After running my Decorating Masterclass (more to come), I realised that many people come up against similar issues when decorating their home. It could be you want to inject some new life into a space and create a different look or feel, or that you have a new home that needs to be decorated from scratch.
Let’s run through the top 5 mistakes people make when decorating their home.
1. Not Selecting Furniture in the Right Scale for the Space.
This is when the furniture is either too small and the space looks bare, or more often, the furniture is too big for the space and the room ends up looking cramped and small. In either situation the space doesn’t feel right.
Ensure you have measured up how big your sofa, coffee table and side board should be. As a rule of thumb, the coffee table should ideally be 2/3 the length of the seating area of the sofa. A buffet lining up with dining, should also be about 2/3 the length of the width of the table.
Your sofa should come away from the wall at least 200-500mm and there should be clearance for exit and entry points and ease of movement around furniture.
2. Not Investing in Well-designed Key Pieces of Furniture, but rather Following Trends
By key pieces of furniture, I mean the big-ticket items such as a sofa, dining table and chairs, an occasional chair or a feature sideboard.
It’s best to invest in these key pieces by investing in good design and well-made pieces, as they will stand the test of time. Accessories and decorating pieces can bring in elements of current trends if you like, but by investing in your key pieces, you have a great base to work with – always.
Those with young families are sometimes worried about investing in a good quality sofa as they are concerned the kids will trash it. The frame is critical to a well-made sofa, so it can be easily reupholstered if the bones are solid. I have a velvet upholstered sofa and have little kids, and it wears brilliantly. With the wide range of heavy-duty fabrics available, there is no shortage of choice for beautiful fabrics that are also going to withstand the beating it will endure with a young family. And further – by buying something once, because it’s a well-made piece means that it won’t end up in land fill – so a great sustainable story too.
These classic Minotti chairs were re-upholstered in a lush velvet. Good quality stands the test of time.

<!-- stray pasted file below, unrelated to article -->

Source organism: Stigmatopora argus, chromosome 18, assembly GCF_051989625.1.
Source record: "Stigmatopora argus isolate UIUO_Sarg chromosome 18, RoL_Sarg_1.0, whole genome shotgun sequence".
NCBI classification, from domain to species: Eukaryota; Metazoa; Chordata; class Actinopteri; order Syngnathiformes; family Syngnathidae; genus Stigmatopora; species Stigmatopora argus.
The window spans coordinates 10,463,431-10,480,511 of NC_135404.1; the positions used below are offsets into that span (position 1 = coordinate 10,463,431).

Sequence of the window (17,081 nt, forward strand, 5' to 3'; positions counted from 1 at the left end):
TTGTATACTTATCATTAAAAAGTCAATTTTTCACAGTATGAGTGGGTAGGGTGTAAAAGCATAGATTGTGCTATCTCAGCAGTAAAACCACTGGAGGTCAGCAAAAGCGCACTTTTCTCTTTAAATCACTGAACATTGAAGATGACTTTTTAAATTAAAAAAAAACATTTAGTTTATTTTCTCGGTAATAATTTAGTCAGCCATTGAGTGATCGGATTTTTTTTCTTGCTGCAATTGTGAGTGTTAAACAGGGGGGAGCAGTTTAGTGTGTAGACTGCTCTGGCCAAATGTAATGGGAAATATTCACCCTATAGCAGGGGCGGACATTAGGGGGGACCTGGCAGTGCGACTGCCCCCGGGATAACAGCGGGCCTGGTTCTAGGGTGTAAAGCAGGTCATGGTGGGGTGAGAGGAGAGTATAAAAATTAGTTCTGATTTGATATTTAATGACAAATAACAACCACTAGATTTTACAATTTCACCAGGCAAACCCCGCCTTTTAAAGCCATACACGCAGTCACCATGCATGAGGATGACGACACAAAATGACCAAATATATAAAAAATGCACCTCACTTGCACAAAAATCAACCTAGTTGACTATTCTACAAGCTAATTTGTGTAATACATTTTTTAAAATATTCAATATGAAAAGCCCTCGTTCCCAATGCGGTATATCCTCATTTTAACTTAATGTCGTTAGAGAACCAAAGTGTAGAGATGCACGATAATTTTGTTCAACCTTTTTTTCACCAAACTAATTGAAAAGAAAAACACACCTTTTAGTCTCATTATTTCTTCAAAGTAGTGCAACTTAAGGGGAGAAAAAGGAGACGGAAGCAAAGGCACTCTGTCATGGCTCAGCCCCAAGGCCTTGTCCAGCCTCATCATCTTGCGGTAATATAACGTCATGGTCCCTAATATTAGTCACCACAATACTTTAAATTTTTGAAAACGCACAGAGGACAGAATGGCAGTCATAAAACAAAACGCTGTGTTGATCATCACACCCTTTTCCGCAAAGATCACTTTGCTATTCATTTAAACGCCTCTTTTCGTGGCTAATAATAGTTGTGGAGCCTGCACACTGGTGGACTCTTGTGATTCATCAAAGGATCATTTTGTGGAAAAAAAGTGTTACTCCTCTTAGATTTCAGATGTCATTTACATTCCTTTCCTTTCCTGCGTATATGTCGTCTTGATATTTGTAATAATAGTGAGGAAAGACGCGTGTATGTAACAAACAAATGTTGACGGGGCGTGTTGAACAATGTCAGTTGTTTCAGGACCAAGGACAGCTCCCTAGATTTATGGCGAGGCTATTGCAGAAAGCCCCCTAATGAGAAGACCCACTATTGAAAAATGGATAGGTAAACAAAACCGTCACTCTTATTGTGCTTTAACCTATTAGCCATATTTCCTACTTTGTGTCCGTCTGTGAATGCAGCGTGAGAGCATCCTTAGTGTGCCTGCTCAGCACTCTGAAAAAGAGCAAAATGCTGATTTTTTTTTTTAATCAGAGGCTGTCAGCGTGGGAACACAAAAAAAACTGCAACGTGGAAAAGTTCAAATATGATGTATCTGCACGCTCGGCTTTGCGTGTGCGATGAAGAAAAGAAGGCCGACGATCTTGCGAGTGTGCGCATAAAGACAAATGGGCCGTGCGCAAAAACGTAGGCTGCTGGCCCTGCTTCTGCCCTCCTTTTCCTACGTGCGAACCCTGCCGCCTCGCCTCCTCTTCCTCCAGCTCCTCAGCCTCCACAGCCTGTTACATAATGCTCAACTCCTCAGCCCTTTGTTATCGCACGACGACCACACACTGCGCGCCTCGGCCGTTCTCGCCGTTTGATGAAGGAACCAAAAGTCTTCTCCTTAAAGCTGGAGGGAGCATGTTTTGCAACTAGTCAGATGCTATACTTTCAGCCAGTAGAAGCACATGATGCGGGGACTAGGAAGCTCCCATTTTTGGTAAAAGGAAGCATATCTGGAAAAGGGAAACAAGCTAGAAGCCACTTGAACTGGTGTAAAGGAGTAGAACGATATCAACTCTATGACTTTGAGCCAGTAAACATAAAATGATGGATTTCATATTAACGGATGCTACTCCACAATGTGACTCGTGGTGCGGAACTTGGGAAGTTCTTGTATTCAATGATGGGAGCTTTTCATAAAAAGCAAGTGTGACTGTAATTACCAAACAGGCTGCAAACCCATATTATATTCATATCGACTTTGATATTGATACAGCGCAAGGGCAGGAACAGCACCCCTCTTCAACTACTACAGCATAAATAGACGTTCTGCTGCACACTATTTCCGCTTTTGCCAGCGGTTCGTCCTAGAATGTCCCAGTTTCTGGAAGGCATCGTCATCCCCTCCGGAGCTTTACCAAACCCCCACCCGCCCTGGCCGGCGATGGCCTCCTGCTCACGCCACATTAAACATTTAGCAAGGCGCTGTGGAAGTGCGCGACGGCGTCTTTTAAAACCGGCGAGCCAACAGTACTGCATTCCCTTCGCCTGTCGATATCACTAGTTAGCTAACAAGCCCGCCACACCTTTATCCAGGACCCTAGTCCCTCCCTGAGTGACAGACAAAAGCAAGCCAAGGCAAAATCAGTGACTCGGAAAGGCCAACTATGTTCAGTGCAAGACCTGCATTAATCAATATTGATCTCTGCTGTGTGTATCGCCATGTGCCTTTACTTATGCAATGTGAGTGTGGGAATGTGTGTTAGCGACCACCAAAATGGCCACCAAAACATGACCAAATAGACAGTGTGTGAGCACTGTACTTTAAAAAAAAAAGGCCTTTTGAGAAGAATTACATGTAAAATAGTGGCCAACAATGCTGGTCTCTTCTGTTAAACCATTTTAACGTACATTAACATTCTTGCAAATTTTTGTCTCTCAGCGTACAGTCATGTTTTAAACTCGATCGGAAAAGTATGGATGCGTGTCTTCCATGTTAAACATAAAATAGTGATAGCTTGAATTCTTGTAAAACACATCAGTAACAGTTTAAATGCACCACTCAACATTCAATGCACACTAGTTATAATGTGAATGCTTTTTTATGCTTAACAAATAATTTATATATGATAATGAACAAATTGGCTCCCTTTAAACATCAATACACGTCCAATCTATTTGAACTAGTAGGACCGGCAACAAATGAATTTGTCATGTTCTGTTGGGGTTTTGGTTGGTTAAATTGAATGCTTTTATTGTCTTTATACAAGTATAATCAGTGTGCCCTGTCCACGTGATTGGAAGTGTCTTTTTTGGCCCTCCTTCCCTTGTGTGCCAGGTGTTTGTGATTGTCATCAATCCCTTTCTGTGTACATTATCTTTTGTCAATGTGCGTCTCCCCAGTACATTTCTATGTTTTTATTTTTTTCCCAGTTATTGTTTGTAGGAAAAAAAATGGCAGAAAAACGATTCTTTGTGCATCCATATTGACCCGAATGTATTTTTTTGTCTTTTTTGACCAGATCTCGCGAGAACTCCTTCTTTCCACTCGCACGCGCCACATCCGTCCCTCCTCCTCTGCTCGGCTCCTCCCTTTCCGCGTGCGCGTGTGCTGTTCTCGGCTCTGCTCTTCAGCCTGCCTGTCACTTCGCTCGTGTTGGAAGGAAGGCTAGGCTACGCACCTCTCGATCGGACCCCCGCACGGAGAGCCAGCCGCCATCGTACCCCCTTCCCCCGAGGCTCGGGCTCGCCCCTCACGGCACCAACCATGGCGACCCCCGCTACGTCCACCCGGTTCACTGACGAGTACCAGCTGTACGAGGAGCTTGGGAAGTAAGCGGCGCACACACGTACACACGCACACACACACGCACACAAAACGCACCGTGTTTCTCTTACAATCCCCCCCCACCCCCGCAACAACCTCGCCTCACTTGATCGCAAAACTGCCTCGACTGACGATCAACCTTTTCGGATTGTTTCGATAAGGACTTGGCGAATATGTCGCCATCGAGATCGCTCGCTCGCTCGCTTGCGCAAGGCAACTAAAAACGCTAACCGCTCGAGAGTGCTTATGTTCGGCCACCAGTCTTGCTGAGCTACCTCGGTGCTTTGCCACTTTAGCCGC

By choosing classic design, and following your heart with the colour and material it may be, you’re less likely to tire of it and replace it.
I still have my occasional chair and sideboard that I purchased in Amsterdam 20 years ago. I saved long and hard for these pieces – and they still look amazing!
The ‘Gelderland’ chair that I bought in Amsterdam 20 years ago – classic design lasts.
3. Using a Rug That’s Too Small
Rugs are a fabulous way to anchor and zone a space, particularly in open plan living area. So often I see a rug that’s far too small for the space, and normally it’s under the coffee table and no feet ever touch it!
A rug should always have the front feet of all the furniture on it or be large enough that all furniture sits completely on the rug.
Either of these scenarios means the rug creates the zone for the space, but also means your feet touch the rug, and you enjoy the warmth it provides.
For a rug under a dining table, you need to ensure the rug is 500mm longer than the table and 1m wider than the table to allow for chairs being pulled out, and still being on the rug.
Examples of rugs the right size for the space.
4. Not Using Plants for Instant ‘Wow’ Factor
Plants are the fastest and easiest way to add instant effect to any space – dining rooms, living rooms, bathrooms, kitchens or study areas – yet I see people hesitate as they are afraid of them dying. Ensure you select easy care plants such as Monstera, Devil’s Ivy, Peace Lily, or a Philodendron and you can’t go wrong. All of these plants require infrequent watering and will let you know when they need a drink! Real is definitely the preference over artificial.
Plants add a sense of calm to any space and are so easy to introduce. A potted one on the island bench, a tall plant in a corner, one on a ledge in a bathroom, a pot of Devil’s Ivy trailing on a shelf, or even cuttings from the garden in a vase on the coffee table.
Don’t underestimate how plants can change the way a room feels.
Plants or any type greenery add instant ‘wow’ to any area of the home.
5. Setting Up a Living Area Without a Conversation Focus
So many times I see living areas set up in a lineal fashion where all seating is facing internally to the TV. What is a such a shame in this scenario is twofold: 1. The layout is not conducive to people having a conversation as they are not facing each other and 2. There is often a garden and outdoor space to look out to, yet all seating is facing inside, so there is no indoor/outdoor feeling.
To combat this, face your sofa in such a way that there is a view to outside, as well as to the TV. Have an occasional chair face the sofa (perhaps on an angle), so there is opportunity for conversation (the conversation triangle I like to call it).
A sofa facing towards the garden and TV is the best scenario, and a chair to create the conversation ‘triangle’.
I find that placing the TV on an entertainment unit, rather than wall mounted, gives you more flexibility with its placement and also the ability to move furniture around to maximise conversation.
These are some of the key mistakes I often see, but with careful consideration, your rooms can also look and feel inviting and relaxing.
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